The American Morgan Horse Association has not been without its hardships either. The authenticity of breeding stock has rocked the industry and cost the association hundreds of thousands of dollars and some owners to have expensive horses with no papers and therefore no place to show in the Morgan world. Let’s hope the lawsuits are history and the industry can get back to enjoying a horse that is loved and revered from coast to coast.

It seemed like a lot of people were spending time in court or paying lawyer fees for a number of different reasons throughout the past year and we at Saddle Horse Report were among them. You had owners against trainers; trainers against owners; owners against associations; ex-employees against ex-employers; and photographers against publications. Let’s hope all of the parties can get their differences settled and get back to the business at hand.

There are a few more things I have great hope for in the new season. Among them are that people will be more open minded and more willing to seek the truth rather than accept the many half-truths and outright vicious lies that inherently surface during disagreements. I’m sure the show horse industry is no different than any other small fraternity of people with similar interests in that for some reason most thrive on gossip and the juicier the better. With today’s chat rooms and e-mail systems vile accusations and comments are spread at an alarming rate by those without the courage to sign their name to comments, however, they still land on many believing ears. Let’s hope that people will spend that same energy to make a positive difference rather than tearing down others.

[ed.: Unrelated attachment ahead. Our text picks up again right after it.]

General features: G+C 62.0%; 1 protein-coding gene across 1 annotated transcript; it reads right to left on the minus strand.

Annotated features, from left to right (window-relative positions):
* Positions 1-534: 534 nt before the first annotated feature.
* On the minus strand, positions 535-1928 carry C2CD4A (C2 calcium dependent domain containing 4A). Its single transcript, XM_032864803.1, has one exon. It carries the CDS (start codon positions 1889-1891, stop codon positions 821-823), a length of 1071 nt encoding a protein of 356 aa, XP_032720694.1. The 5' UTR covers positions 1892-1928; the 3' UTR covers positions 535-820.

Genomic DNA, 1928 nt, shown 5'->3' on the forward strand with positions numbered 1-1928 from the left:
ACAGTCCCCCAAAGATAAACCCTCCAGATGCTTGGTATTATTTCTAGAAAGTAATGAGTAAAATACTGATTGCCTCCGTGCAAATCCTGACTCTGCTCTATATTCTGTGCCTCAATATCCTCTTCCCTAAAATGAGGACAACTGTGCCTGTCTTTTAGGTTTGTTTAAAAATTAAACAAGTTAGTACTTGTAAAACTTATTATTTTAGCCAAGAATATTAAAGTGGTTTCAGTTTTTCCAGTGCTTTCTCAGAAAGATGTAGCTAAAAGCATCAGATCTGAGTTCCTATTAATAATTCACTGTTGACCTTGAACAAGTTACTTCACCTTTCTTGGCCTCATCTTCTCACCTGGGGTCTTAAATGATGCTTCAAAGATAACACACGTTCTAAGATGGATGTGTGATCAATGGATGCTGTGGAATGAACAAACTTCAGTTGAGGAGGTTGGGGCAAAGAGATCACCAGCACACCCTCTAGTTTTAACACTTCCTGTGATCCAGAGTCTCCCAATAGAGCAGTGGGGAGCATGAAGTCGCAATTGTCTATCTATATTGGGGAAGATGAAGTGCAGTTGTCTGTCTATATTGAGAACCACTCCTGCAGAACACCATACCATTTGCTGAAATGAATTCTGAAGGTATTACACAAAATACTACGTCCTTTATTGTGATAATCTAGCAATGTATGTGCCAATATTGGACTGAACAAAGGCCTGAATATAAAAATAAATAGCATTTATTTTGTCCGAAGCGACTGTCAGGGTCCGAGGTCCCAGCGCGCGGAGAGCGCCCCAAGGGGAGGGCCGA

Let’s also hope that Dr. Rick Luft, Melissa Moore, Jim Aikman, Barb Rudicel and the different state, national, and breed futurities see their programs provide great rewards for the showing of babies and therefore, let’s hope more and more people will want to partake in the raising of foals.

Let’s hope academy programs start to introduce not only hundreds, but thousands of new riders and potential show horse clients to our Saddlebreds, Morgans and Hackneys. Not many people are going to walk in off the street and say they want to spend thousands of dollars on a new venture. They have to be introduced. If you don’t believe that, ask any West Coast professional why their business has been stagnant to dwindling in recent years and they will tell you it is because there are only a handful of instructors teaching saddle seat.

Let’s hope horse show managers expand their judging pool and give some new people a chance to prove their worthiness. Let’s hope that trainers and exhibitors support those managers in their decisions and give those up and coming judges the benefit of the doubt. They have to learn somewhere!

Let’s hope horse show committees and officials will think outside of the box for ways to make our shows more entertaining, more audience friendly. We all know this is an area that needs much attention.

To bring this to a close, let’s hope that each and every one of us can contribute to the solution and not be a part of the problem. And most of all let’s hope for a safe and healthy year with lots of individual achievements and a few blues along the way.

Let’s hope!